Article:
Former Gov. of New Jersey Chris Christie attended Rowan University Thursday to speak on “The Future of the Republican Party.”
Members of the Democratic and Republican parties attended, showcasing their political support, while others joined out of interest.
“I’d say I’m not really affiliated with either political party,” said Will Reichard, a junior engineering major at Rowan. “It’s just more out of intellectual curiosity than anything, just seeing what the Republican Party has to offer.”
President Ali Houshmand spoke on behalf of Rowan University and expressed how thankful he was for Christie’s support towards Rowan. Houshmand was “delighted” Christie was in attendance. He continued to discuss Rowan’s expansion over the past few years and how they have not only grown institutionally but also in population.
“All of that thanks to Christie,” Houshmand said.
The former governor was inaugurated back in 2010 and was re-elected in 2013 until the beginning of this year when Phil Murphy took office.
Christie began his opening remarks by jumping right into topics of the Republican Party and addressed how “[he’s] been very quiet about what’s been going on,” speaking on his successor, Murphy.
“My topic tonight is supposed to be the future of the Republican Party,” Christie said. “Now that’s a really broad topic, when Ben signed that topic to me he didn’t tell me it was the future of the Republican Party in America, in New Jersey, at Rowan- we didn’t get any specifics on that,” he said. “That means, given it’s that broad, I can talk about whatever the hell I want to talk about.”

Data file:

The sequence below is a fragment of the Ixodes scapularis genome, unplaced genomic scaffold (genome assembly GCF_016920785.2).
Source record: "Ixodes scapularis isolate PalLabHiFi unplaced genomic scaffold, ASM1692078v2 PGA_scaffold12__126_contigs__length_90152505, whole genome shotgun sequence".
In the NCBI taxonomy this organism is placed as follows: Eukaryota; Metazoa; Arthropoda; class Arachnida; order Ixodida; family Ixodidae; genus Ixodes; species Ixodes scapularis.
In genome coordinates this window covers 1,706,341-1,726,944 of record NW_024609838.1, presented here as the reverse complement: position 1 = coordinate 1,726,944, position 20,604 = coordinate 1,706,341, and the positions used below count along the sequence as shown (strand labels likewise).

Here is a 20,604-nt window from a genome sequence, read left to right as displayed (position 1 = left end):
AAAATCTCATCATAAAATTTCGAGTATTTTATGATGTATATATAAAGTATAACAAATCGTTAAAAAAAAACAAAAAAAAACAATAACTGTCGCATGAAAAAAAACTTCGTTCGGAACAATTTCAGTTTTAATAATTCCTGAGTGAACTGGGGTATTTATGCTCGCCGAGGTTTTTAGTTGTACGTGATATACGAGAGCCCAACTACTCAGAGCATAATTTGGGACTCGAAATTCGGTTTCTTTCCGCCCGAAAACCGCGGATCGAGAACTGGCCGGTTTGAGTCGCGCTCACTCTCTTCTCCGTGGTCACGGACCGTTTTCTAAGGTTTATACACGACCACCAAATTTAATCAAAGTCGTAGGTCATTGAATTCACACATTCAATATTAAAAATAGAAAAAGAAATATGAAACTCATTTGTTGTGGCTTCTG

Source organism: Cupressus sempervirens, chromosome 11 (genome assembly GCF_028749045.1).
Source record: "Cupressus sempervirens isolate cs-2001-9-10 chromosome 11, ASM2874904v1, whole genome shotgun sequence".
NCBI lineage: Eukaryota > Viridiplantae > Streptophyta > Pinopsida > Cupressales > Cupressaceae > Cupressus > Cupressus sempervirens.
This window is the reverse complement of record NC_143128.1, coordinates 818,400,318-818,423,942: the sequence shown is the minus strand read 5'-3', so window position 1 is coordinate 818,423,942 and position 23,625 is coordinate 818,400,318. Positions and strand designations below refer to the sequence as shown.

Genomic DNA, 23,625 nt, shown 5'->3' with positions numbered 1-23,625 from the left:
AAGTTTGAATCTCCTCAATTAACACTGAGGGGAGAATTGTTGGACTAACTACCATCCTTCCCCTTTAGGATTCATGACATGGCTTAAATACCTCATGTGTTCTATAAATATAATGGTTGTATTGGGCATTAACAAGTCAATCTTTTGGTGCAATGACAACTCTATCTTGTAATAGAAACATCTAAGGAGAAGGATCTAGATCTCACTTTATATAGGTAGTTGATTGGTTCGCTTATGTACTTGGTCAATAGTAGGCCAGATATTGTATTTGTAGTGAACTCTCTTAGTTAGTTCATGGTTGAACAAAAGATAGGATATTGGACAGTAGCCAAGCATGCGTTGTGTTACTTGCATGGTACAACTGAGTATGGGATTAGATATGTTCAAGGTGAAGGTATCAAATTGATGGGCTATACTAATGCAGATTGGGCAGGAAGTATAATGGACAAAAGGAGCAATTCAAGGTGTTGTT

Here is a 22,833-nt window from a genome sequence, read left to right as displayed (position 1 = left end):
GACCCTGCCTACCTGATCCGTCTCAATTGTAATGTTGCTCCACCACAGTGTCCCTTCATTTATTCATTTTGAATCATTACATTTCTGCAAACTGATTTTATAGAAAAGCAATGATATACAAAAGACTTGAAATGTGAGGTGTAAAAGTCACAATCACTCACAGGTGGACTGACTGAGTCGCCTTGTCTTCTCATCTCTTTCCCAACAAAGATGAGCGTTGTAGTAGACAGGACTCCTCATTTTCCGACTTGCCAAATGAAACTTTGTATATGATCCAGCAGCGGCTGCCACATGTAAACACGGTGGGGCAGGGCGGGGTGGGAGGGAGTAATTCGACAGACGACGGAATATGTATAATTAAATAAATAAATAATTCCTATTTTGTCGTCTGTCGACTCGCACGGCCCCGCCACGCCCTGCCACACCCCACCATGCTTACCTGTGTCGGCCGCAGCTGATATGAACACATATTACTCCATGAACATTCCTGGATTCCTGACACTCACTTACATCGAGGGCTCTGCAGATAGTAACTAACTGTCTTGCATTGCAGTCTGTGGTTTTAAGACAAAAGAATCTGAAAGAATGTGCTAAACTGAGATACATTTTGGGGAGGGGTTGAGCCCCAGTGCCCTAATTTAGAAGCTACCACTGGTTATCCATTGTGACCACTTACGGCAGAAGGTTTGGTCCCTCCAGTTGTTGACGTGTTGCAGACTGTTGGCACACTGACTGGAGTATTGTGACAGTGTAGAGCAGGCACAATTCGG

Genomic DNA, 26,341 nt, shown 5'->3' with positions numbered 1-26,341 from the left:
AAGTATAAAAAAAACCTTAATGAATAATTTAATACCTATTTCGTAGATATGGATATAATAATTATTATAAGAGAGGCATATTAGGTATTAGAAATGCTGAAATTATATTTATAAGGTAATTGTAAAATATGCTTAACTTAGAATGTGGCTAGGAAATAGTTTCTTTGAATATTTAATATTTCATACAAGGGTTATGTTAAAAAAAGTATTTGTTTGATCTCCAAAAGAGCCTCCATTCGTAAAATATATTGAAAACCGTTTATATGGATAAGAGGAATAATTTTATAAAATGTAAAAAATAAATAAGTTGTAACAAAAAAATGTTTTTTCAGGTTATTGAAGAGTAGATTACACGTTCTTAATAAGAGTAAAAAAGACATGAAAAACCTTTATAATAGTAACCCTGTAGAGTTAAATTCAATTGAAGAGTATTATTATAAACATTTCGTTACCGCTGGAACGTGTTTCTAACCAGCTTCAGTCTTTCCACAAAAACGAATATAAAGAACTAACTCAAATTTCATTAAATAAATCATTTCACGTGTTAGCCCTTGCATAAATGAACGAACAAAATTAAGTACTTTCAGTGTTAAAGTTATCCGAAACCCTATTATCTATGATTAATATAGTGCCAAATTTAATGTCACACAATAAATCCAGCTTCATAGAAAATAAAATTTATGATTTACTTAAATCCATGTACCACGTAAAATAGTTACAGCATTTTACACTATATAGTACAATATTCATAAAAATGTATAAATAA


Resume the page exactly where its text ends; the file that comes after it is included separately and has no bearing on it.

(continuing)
Reichard expressed his continued curiosity for the event.
“I’m pretty interested [in the topic] because the Republican Party has shifted with Trump holding office,” Reichard said. “I’m interested to see how the party is going to change in the future. If it’s going to remain as is under Trump, or if it may revert back to how it was before 2016.”
Jason Brooks, a member of the class of 2021 and a Rowan Admissions Ambassador, introduced Christie by expressing his gratitude of the former governor’s leadership during hurricane Sandy.
“[Christie] set the standard for leadership,” Brooks said.
Christie also took the opportunity to comment on Murphy and aimed to provide context in his speech on his party.
“My successor can’t stop talking about me,” Christie said. “Other than Tammy, I’m the second most popular name that comes out of his mouth over the course of the last nine months.”
According to northjersey.com, Murphy continues to be vocal on Christie and past reforms under his administration, often stating that he has “‘inherited a mess.’”
Christie, in turn, explained the reason behind his silence.
“I always felt it was important for me to give my successor some space, to give him some room to be able to set his own course, pick his own path and be able to lead the state in the direction he wants to lead it,” Christie said.
From that, he set his speech to look back on the Republican Party in New Jersey.
“I think it’s time for us to accurately come back and reflect,” Christie said. “I think for the future of our party what we need to do is to boldly and directly and unashamedly talk about the differences in the results that our two parties have produced for this state when we’ve had the opportunity to lead this state.”